The Boy Scout motto of always being prepared also holds true when you find yourself scheduled to see a cardiologist for a consultation: Having a list of questions to ask your cardiologist in hand helps you make the most of your limited time with the physician.
All your questions will be answered and you will leave knowing what to expect next if you are prepared for your appointment. To make the most of your time with the doctor, bring a list of any medications you take, and be prepared to discuss any family history of heart disease or conditions.
To better understand the reason for your visit, ask the following questions:
1. What kind of heart condition do I have?
Find out the name of the condition, and any other relevant information you will need to know about handling it in the future.
2. Do I need any further tests?
Your cardiologist may refer you for additional tests beyond the initial examination. The type of test will depend on your condition, but could include EKG, echocardiogram, a stress test, a chest X-ray or a CT scan.
3. What type of lifestyle changes do I need to make?
Depending on your current lifestyle habits, your doctor may encourage you to lose weight, lower stress or quit smoking to reduce cardiovascular complications.
4. Should I change any of the medications I am currently taking?
Be sure to tell the doctor what you take, what the medications are for and the dosage. This may impact what he or she prescribes for your condition, or you may need to modify what you are currently taking. The most important thing is to be sure that any new medication will not negatively impact what you are already taking.
5. What are the risks associated with my condition?
Every health condition poses certain risks, so find out which ones pertain to your specific condition and what you can do to minimize those risks.
6. Is there a possibility that my condition can significantly improve with medication and lifestyle changes?
This question will help you learn the severity of your condition. More serious conditions typically take longer to show signs of improvement, while other more minor conditions may show improvement by simply changing your diet and increasing your exercise regimen.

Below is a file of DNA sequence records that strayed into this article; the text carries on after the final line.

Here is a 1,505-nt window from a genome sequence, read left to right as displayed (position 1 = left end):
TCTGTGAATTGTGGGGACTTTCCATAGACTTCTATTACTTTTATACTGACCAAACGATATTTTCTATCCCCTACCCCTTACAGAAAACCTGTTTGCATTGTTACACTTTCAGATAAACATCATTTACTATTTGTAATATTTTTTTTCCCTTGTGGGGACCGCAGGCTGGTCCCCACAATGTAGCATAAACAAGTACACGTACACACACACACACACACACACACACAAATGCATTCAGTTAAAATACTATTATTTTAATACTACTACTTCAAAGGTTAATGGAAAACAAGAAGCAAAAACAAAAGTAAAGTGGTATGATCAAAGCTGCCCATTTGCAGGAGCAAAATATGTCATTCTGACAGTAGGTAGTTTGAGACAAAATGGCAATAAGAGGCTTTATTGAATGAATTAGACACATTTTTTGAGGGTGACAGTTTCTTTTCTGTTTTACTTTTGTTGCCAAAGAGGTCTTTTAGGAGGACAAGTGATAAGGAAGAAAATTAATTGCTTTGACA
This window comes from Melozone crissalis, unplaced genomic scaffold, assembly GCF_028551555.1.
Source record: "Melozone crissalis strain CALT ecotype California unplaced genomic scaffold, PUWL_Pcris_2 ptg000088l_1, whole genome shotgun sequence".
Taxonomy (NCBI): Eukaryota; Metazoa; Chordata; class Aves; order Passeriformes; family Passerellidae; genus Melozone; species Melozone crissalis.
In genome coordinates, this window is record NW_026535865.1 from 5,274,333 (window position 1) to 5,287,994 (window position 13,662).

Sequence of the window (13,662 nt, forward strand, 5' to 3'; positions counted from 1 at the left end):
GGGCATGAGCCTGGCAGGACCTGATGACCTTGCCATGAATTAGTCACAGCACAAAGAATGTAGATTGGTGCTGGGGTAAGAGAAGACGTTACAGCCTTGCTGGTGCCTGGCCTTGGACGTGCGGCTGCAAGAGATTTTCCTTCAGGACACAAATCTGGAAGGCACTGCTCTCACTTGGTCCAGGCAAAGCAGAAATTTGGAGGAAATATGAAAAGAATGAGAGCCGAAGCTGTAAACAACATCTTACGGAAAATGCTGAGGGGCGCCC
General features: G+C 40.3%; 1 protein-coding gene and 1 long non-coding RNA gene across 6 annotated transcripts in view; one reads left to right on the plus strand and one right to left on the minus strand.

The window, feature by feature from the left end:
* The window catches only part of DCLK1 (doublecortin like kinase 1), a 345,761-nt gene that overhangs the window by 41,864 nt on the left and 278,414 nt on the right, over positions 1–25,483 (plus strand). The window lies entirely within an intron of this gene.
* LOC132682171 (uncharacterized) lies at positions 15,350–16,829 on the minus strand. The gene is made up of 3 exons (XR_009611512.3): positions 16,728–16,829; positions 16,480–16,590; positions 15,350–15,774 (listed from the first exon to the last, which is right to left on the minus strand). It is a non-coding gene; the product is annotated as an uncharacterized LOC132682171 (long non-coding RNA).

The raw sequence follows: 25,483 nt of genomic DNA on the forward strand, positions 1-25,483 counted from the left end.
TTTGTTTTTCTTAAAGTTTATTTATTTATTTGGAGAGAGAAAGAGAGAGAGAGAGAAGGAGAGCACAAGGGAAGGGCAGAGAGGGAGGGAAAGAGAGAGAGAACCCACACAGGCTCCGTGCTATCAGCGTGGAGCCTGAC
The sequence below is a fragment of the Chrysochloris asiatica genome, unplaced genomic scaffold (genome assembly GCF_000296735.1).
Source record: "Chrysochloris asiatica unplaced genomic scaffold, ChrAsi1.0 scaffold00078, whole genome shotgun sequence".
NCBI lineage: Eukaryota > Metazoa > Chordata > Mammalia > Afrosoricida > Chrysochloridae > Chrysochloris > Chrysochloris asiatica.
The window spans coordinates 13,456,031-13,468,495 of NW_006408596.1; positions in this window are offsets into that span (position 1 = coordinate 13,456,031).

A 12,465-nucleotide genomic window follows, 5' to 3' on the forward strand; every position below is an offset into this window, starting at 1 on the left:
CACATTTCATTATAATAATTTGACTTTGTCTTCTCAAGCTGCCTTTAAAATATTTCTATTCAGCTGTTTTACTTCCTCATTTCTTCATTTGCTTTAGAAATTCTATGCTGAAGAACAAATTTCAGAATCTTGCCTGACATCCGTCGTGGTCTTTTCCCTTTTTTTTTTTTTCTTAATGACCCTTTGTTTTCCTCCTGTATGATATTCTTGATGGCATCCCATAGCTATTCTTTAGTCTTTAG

7. What can I expect for future visits?
Find out how frequently you need to be seen by your cardiologist to monitor your condition. Find out what types of procedures or exams will need to be performed at future visits and how long the appointments will take.
8. Can I get a second opinion?
If you are unhappy with the diagnosis or do not believe you need the types of treatment the cardiologist is suggesting, you can always ask to be seen by another doctor to evaluate the condition and suggest treatment.
9. Should I need a procedure done, will you be performing it? If not, who will be?
As with any type of medical procedure, you need to know who will be handling it and if it is not the doctor who you see at office visits, find out if you can meet the performing doctor before the procedure. This tends to ease patients’ minds and make them feel more comfortable if the doctor is not a complete stranger.
As you go through your appointment, other questions for your cardiologist will come to mind. Be sure to bring with you a pad of paper and a pen to take notes. Many times these appointments tend to happen quickly, so it is difficult to remember everything that was said. Don’t leave anything to chance by not remembering instructions given by the doctor—write it all down.
Think you may have a heart condition and need more information? To see one of our board-certified cardiologists, call 419-660-6946.